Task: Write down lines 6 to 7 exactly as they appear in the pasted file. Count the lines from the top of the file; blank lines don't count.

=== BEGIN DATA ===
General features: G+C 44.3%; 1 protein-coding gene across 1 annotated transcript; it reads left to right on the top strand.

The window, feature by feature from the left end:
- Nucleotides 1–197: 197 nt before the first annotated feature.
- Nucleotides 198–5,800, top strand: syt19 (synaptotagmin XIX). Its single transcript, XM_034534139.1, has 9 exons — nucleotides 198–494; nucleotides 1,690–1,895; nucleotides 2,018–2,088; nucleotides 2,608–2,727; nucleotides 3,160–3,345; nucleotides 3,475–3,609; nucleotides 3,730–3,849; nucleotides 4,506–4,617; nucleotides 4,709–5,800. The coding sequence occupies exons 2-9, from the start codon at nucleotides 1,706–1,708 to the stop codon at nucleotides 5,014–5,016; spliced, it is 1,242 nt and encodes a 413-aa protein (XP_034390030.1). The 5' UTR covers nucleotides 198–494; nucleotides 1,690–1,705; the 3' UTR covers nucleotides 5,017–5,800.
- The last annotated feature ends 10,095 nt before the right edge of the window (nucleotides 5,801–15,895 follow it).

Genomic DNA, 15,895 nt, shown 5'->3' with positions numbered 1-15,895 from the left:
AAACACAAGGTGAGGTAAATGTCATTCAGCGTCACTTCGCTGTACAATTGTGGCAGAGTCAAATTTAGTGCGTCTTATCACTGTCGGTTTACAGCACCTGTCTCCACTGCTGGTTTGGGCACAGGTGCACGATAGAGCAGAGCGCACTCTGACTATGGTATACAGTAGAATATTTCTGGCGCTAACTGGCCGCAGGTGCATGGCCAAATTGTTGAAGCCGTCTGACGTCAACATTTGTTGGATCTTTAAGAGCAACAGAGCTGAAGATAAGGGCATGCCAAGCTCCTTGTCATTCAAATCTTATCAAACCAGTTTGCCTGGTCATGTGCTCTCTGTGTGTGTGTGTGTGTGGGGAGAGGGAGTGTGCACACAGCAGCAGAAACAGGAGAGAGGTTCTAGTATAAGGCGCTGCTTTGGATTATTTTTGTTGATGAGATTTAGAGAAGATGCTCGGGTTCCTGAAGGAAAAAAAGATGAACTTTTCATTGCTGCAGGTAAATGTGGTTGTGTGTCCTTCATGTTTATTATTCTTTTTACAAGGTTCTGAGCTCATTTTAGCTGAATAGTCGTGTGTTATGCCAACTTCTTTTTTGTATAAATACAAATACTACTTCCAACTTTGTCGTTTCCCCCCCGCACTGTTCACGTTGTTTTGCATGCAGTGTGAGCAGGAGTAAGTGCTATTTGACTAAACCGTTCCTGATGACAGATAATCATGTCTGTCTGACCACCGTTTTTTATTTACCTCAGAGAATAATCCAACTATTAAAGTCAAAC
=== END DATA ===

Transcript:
Genomic DNA, 15,895 nt, shown 5'->3' with positions numbered 1-15,895 from the left:
AAACACAAGGTGAGGTAAATGTCATTCAGCGTCACTTCGCTGTACAATTGTGGCAGAGTCAAATTTAGTGCGTCTTATCACTGTCGGTTTACAGCACCTGTCTCCACTGCTGGTTTGGGCACAGGTGCACGATAGAGCAGAGCGCACTCTGACTATGGTATACAGTAGAATATTTCTGGCGCTAACTGGCCGCAGGTGCATGGCCAAATTGTTGAAGCCGTCTGACGTCAACATTTGTTGGATCTTTAAGAGCAACAGAGCTGAAGATAAGGGCATGCCAAGCTCCTTGTCATTCAAATCTTATCAAACCAGTTTGCCTGGTCATGTGCTCTCTGTGTGTGTGTGTGTGTGGGGAGAGGGAGTGTGCACACAGCAGCAGAAACAGGAGAGAGGTTCTAGTATAAGGCGCTGCTTTGGATTATTTTTGTTGATGAGATTTAGAGAAGATGCTCGGGTTCCTGAAGGAAAAAAAGATGAACTTTTCATTGCTGCAGGTAAATGTGGTTGTGTGTCCTTCATGTTTATTATTCTTTTTACAAGGTTCTGAGCTCATTTTAGCTGAATAGTCGTGTGTTATGCCAACTTCTTTTTTGTATAAATACAAATACTACTTCCAACTTTGTCGTTTCCCCCCCGCACTGTTCACGTTGTTTTGCATGCAGTGTGAGCAGGAGTAAGTGCTATTTGACTAAACCGTTCCTGATGACAGATAATCATGTCTGTCTGACCACCGTTTTTTATTTACCTCAGAGAATAATCCAACTATTAAAGTCAAAC